- "This is How We Refugee":Neoliberalism from Haiti to Palestine and the Economics of Refugee Form
"The bourgeoisie . . . has resolved personal worth into exchange value . . . has set up that single, unconscionable freedom ––Free Trade . . . and has reduced the family relation to a mere money relation."(Karl Marx and Friedrich Engels, The Communist Manifesto, 1848)
"The March on Washington starts from Occupied Jerusalem / This is how we refugee."(Jehan Bseiso, "Refugee Status Determination," Mediterranean, 2018)
"Refugees are Expensive"
In 1986 leftist punk rock band Dead Kennedys release a song titled "The Great Wall" on their fourth studio album Bedtime for Democracy. The album as a whole loudly criticizes a wide range of conservative Reaganera politics, from trickle down economic policies, American imperialism abroad and right-wing culture wars at home, to the hypocrisy of the Christian 'moral majority' and toxic masculinity. On "The Great Wall," lead singer Jello Biafra connects U.S. imperialism to the policing of migration domestically and the concomitant production of refugees globally. One verse and chorus read: [End Page 348]
There's too many people in your worldAnd refugees are expensiveWhen they trickled down onto our soilWe hunt them and arrest themClassify them insaneAnd put them back on the next planeTo the waiting armsOf the same death squads they fled
We've built a Great Wall around our powerEconomic Great Wall around our powerWorldwide Great Wall around our power
Teenage punk rockers in the Trump-era may be surprised to learn that this song was written not last year but over three decades ago given its surprising relevance today (see the recent right-wing slogans "build the wall" and "send her home" for example). Biafra uses the terms "hunt" and "arrest" to describe the policy of targeting immigrants and refugees, while illustrating the United States' ideological demonization of those deemed foreign in the line "classify them insane."1 But he also shows, correctly, that the United States polices the catastrophic effects of its own policies abroad when it "hunts" and deports refugees and migrants at home. The forcefully displaced today often flee the very forces of displacement that Western powers create, such as U.S.-created or backed counter-revolutionary forces called "death squads" (Grandin 14–15). As Biafra sings, we then "put them back on the next plane / To the waiting arms / Of the same death squads they've fled."2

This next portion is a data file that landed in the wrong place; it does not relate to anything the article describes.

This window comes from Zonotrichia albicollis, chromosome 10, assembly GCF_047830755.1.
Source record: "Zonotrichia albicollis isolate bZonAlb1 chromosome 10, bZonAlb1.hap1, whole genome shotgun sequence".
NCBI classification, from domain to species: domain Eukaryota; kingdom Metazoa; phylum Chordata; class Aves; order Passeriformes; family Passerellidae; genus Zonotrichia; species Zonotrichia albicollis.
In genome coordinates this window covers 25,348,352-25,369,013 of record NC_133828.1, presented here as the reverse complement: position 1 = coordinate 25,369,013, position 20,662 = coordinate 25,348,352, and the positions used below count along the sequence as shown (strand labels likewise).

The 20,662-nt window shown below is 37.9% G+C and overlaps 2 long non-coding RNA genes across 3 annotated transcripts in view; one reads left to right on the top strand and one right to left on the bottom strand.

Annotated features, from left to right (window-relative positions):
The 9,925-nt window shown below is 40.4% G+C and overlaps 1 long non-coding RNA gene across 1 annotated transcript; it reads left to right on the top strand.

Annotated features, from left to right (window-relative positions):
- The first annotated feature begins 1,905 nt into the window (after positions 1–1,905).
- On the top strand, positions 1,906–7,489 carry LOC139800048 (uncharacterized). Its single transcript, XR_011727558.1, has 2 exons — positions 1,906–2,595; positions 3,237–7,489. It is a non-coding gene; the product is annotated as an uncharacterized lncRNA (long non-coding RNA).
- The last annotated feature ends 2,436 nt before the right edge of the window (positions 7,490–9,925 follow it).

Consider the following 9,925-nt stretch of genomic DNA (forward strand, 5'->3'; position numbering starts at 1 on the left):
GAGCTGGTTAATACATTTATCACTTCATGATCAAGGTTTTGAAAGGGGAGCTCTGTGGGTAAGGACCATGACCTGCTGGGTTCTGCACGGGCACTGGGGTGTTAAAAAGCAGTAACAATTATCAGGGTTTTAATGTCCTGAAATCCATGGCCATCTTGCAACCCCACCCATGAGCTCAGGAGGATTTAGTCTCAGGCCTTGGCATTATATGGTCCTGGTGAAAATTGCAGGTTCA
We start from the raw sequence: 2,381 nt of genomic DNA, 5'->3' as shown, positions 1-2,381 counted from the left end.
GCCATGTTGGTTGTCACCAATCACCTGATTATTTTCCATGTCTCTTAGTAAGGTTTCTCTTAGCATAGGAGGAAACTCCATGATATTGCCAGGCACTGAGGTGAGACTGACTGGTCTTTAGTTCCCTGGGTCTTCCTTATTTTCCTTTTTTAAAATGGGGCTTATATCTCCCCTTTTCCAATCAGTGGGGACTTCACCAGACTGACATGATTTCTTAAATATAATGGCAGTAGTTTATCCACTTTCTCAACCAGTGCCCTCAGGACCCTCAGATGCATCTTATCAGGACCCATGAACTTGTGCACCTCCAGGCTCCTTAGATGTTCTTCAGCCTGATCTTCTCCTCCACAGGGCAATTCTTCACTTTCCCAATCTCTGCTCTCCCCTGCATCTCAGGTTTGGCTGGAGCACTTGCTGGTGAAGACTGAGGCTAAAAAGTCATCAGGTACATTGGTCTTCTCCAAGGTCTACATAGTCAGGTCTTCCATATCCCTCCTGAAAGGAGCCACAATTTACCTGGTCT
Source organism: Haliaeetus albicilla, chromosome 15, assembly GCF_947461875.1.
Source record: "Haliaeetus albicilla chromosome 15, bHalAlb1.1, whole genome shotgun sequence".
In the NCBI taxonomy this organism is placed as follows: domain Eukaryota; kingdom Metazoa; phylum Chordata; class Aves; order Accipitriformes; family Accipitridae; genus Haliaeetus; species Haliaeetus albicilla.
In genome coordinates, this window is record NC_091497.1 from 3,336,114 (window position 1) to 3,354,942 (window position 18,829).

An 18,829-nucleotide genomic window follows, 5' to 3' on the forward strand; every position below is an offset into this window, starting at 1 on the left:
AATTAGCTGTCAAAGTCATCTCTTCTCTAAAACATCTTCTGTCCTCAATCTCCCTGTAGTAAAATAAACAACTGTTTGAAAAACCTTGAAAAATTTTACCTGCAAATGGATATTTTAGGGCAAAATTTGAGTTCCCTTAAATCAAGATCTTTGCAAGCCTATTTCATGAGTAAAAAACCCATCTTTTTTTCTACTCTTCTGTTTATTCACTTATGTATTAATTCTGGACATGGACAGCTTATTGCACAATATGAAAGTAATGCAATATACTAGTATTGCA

Here, Biafra describes the practice of Refoulement. Refoulment has been internationally recognized as illegal since the post-World War II era, yet it often happens across the Global North because 1) the legal categorization of who counts as a refugee is strategically narrow and difficult to attain, as I assess below, and 2) the recent unabashed resurgence of xenophobia creates states of exception that disregard international law and precedent. Beyond the practice of repatriating migrants with legitimate claims to asylum, Biafra also refers to the United States' policy of installing pro-capitalist dictators in Latin America and the Caribbean (1985's Iran-Contra scandal would have been fresh in Biafra's mind during the [End Page 349] writing of Bedtime for Democracy). Finally, and with seemingly great foresight, the song critiques the xenophobic and nationalist obsession with a border wall separating the U.S. and Mexico, repeating in the chorus "We've built a Great Wall around our power / Economic Great Wall around our power / Worldwide Great Wall around our power." "The Great Wall" describes a world where the United States has, to a measurable extent, made the world unlivable, and then built a fortress around its borders to keep out the victims of their global violence. From racial capitalism and the trans-Atlantic slave trade, imperialism, to neoliberal globalization and now the monstrous resurgence of xenophobic nationalism, countries in the Global North continue to devastate and destabilize the Global South, while terrorizing populations at home. They have indeed helped make the conditions in the South unlivable, yet the North un-enterable.
Jenna Loyd uses the term "global apartheid" to describe this "condition in which the wealthiest regions of the world erect physical and bureaucratic barriers against the movement of people from...